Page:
Tumor biopsies also can have heterogeneous mutations that may not be detected based on one sample of a tumor, whereas a liquid biopsy can offer a more complete picture since the tumor is theoretically releasing DNA from all the various DNA strands, he added.
Natera has targeted prospective studies of products for the early detection of certain cancers, as well as those focused on the therapeutic space. Rabinowitz declined to provide additional details, saying only they are "very large opportunities in cancer which will ultimately be bigger than NIPT even."
When its products are ready for commercialization, Natera will pursue a two-pronged sales strategy. It will have a direct sales force — but selling products directly for every cancer type would not be feasible, Rabinowitz said, so, additionally, the company will leverage relationships it already has with lab partners.
Rabinowitz said that Natera has an extensive network of partners that includes more than 60 labs internationally, to whom it will license its technology. The labs would then build their own cancer assays and make them available through their sales channels. Natera will be "very dependent on lab partners, so we are just trying to intelligently segment the market," he said, adding that in many cases, decisions about which cancers the company will address directly and which it will leave to partners have already been made.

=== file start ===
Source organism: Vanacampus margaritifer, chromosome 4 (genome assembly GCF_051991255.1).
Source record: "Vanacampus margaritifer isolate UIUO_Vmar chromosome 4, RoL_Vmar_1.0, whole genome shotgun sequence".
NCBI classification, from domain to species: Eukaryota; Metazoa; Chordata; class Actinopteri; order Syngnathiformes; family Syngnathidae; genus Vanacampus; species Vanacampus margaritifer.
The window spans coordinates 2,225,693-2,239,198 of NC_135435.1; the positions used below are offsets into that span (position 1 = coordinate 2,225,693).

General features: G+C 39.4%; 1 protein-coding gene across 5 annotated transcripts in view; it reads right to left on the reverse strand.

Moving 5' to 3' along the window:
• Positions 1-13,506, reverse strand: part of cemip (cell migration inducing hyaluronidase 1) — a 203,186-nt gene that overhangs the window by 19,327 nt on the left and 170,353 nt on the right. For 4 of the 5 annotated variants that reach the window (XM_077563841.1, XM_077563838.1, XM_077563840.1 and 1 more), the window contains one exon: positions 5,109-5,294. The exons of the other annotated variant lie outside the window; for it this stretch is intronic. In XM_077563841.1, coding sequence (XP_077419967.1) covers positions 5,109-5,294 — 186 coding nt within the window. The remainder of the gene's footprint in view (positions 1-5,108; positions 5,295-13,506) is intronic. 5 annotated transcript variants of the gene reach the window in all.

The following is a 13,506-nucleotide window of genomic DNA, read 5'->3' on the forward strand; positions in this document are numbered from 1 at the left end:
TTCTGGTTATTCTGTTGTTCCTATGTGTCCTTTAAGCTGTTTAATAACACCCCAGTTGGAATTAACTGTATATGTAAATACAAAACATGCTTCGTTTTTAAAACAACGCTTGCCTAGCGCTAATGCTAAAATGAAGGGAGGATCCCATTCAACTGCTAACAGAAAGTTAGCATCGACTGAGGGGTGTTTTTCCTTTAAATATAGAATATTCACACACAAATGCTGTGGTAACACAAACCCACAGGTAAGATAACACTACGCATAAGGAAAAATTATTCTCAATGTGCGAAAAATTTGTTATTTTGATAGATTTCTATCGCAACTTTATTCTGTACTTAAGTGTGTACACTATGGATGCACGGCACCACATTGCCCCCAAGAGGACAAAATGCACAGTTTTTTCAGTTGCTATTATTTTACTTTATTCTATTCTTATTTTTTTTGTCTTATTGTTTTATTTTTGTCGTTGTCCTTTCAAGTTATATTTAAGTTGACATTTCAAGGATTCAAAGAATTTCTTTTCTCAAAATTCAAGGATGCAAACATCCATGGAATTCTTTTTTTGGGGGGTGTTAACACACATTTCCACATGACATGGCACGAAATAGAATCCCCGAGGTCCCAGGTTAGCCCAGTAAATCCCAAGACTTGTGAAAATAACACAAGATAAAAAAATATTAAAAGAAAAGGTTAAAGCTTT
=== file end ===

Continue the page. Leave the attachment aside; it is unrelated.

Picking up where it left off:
Natera has already adopted such a model for its other tests. Until recently, all Natera-developed tests were run out of it San Carlos laboratory, but as of July all of the company's non-invasive paternity testing is being conducted by Fairfield, Ohio-based DNA Diagnostics Center, which has licensed Natera's intellectual property and developed its own laboratory-developed test using Natera's technology, Moshkevich said.
Natera's algorithms have been made available as a piece of software to DNA Diagnostics to analyze the data coming from the sequencer, "and the way that we're delivering that software is [as] a service … through the cloud," so that it is scalable and network-secure, he said.